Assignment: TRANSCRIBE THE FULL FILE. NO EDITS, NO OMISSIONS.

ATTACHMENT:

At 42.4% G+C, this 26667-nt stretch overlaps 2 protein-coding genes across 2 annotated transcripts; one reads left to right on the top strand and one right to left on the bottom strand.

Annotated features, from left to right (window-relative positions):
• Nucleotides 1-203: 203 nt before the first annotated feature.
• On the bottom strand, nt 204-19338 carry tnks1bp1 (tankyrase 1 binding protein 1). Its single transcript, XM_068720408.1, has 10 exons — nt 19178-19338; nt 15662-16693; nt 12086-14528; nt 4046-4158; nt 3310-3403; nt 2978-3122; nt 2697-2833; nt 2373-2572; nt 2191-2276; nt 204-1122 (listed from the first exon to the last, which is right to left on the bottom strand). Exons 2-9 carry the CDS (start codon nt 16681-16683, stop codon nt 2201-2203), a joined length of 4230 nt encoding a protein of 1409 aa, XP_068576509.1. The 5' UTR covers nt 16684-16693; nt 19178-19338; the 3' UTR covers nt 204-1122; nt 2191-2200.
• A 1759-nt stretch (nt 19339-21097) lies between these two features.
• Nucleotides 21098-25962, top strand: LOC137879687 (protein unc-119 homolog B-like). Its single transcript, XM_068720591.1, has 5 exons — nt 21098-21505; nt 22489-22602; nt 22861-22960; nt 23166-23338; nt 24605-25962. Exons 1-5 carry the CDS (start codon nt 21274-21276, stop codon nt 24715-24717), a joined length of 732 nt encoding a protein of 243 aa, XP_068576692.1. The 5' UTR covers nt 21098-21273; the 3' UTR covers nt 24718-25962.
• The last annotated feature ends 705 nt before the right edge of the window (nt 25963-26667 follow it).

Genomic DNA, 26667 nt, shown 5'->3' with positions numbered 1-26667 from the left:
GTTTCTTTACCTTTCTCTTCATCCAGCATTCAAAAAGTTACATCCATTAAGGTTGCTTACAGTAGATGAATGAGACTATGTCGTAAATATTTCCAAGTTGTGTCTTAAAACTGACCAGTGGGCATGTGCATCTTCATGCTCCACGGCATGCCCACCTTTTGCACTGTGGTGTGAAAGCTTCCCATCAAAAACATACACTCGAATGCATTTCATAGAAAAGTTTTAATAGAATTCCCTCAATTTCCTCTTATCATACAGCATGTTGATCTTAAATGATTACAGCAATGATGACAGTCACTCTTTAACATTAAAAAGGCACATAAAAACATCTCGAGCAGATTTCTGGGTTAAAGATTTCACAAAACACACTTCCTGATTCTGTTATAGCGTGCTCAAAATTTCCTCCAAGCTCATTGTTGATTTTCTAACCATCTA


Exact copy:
At 42.4% G+C, this 26667-nt stretch overlaps 2 protein-coding genes across 2 annotated transcripts; one reads left to right on the top strand and one right to left on the bottom strand.

Annotated features, from left to right (window-relative positions):
• Nucleotides 1-203: 203 nt before the first annotated feature.
• On the bottom strand, nt 204-19338 carry tnks1bp1 (tankyrase 1 binding protein 1). Its single transcript, XM_068720408.1, has 10 exons — nt 19178-19338; nt 15662-16693; nt 12086-14528; nt 4046-4158; nt 3310-3403; nt 2978-3122; nt 2697-2833; nt 2373-2572; nt 2191-2276; nt 204-1122 (listed from the first exon to the last, which is right to left on the bottom strand). Exons 2-9 carry the CDS (start codon nt 16681-16683, stop codon nt 2201-2203), a joined length of 4230 nt encoding a protein of 1409 aa, XP_068576509.1. The 5' UTR covers nt 16684-16693; nt 19178-19338; the 3' UTR covers nt 204-1122; nt 2191-2200.
• A 1759-nt stretch (nt 19339-21097) lies between these two features.
• Nucleotides 21098-25962, top strand: LOC137879687 (protein unc-119 homolog B-like). Its single transcript, XM_068720591.1, has 5 exons — nt 21098-21505; nt 22489-22602; nt 22861-22960; nt 23166-23338; nt 24605-25962. Exons 1-5 carry the CDS (start codon nt 21274-21276, stop codon nt 24715-24717), a joined length of 732 nt encoding a protein of 243 aa, XP_068576692.1. The 5' UTR covers nt 21098-21273; the 3' UTR covers nt 24718-25962.
• The last annotated feature ends 705 nt before the right edge of the window (nt 25963-26667 follow it).

Genomic DNA, 26667 nt, shown 5'->3' with positions numbered 1-26667 from the left:
GTTTCTTTACCTTTCTCTTCATCCAGCATTCAAAAAGTTACATCCATTAAGGTTGCTTACAGTAGATGAATGAGACTATGTCGTAAATATTTCCAAGTTGTGTCTTAAAACTGACCAGTGGGCATGTGCATCTTCATGCTCCACGGCATGCCCACCTTTTGCACTGTGGTGTGAAAGCTTCCCATCAAAAACATACACTCGAATGCATTTCATAGAAAAGTTTTAATAGAATTCCCTCAATTTCCTCTTATCATACAGCATGTTGATCTTAAATGATTACAGCAATGATGACAGTCACTCTTTAACATTAAAAAGGCACATAAAAACATCTCGAGCAGATTTCTGGGTTAAAGATTTCACAAAACACACTTCCTGATTCTGTTATAGCGTGCTCAAAATTTCCTCCAAGCTCATTGTTGATTTTCTAACCATCTA